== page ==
Radish is one of a series of Penguin Specials, marketed as short books designed to ‘fill a gap’, and designed to be read in a single sitting. Suitable for the commute, the lunch break, or between dinner and bedtime, they say. Radish is only 86 pages long and the prose is simple and easy to read. But it manages to convey striking ideas, where the reader has enough knowledge of the subtext to recognise them. Like all writers in China, Mo Yan is writing under the constraints of heavy-handed censorship and so there are allusions to events and perhaps to people that are not immediately obvious. The reader has to be in the know, and I think it’s a safe bet to say that most westerners don’t know much about Chinese history. It’s possible that young people in China also aren’t much in the know, if their ignorance of their own history is as widespread as Linda Jaivin suggested in The Empress Lover.
Here’s an example of allusions that are not immediately obvious. These are the opening lines:
An autumn morning, the air hung humid, a layer of transparent dewdrops clung to blades of grass and roof tiles. Leaves on the scholar tree had begun to turn yellow; a rusty iron bell hanging from a branch was also dew laden. The production team leader, a padded jacket draped over his shoulders, ambled towards the bell, carrying a sorghum flatbread in one hand and clutching a thick-peeled leek in the other. By the time he reached the bell, his hands were empty, but his cheeks were puffed out like a field mouse scurrying away with autumn provisions. He yanked the clapper against the side of the bell, which rang out loudly, – clang, clang, clang. People young and old streamed out of the lanes to converge beneath the bell, eyes fixed on the team leader, like a crowd of marionettes. He swallowed hard, and wiped his stubble-ringed mouth on his sleeve. (p.1)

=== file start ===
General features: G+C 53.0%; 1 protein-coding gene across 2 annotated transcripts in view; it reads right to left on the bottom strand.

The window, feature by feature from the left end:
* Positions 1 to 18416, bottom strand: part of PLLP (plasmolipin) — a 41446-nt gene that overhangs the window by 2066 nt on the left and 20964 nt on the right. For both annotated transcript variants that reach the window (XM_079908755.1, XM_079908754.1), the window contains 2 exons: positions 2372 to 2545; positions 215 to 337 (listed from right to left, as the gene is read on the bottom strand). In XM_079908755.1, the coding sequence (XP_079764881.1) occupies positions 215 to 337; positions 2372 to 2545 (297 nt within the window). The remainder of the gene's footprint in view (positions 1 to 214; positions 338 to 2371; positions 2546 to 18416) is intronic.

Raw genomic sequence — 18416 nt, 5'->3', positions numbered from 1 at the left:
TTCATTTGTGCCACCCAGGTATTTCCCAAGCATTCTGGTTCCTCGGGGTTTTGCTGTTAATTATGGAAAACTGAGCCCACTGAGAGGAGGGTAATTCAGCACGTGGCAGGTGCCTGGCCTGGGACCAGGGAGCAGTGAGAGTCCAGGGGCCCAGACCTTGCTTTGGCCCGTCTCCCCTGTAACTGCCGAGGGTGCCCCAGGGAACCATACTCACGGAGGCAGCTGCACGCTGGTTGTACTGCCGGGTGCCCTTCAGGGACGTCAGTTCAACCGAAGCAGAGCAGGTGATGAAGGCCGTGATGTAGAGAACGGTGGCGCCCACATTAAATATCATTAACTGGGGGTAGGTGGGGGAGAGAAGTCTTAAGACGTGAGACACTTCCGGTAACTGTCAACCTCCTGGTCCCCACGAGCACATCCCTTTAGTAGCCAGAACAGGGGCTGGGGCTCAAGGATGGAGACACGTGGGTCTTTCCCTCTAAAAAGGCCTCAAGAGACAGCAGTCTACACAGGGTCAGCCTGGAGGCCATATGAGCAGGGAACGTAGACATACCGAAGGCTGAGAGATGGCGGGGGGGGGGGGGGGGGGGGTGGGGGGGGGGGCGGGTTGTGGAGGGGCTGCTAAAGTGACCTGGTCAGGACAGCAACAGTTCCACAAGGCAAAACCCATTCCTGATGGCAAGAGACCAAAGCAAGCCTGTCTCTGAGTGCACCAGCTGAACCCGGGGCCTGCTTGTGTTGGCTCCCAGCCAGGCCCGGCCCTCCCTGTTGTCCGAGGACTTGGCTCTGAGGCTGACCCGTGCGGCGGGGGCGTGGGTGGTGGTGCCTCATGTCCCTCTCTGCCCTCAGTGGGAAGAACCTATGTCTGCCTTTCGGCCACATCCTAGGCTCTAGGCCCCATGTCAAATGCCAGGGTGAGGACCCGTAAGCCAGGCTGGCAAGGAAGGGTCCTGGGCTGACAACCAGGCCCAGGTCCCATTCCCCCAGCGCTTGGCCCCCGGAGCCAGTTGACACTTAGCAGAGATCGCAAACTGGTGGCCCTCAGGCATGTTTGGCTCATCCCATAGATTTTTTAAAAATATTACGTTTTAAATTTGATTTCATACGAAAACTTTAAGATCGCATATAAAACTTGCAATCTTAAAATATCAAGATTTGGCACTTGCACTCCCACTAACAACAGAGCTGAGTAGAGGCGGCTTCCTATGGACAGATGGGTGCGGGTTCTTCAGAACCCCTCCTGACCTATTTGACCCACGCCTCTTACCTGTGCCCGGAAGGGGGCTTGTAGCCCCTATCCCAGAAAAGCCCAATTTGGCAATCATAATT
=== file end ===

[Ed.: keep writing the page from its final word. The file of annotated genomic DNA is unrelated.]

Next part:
It took more than one re-reading for me to notice the first allusion. The leaves of the scholar tree turning yellow refers to the autumn of intellectual freedom and the coming Cultural Revolution (1966-1976). This year, 2016, is the fiftieth anniversary of the beginning of this disastrous period of China’s history .
But you also need to know something about Chinese history to recognise that this team leader is an emblem of corrupt leadership and greed.
Hope Farm is Peggy Frew’s second novel, and it’s longlisted for the 2016 Miles Franklin Award. Although its setting is a hippie commune in decline, itHope Farm is Peggy Frew’s second novel, and it’s longlisted for the 2016 Miles Franklin Award. Although its setting is a hippie commune in decline, it’s an elegy for kids brought up in dysfunctional circumstances anywhere.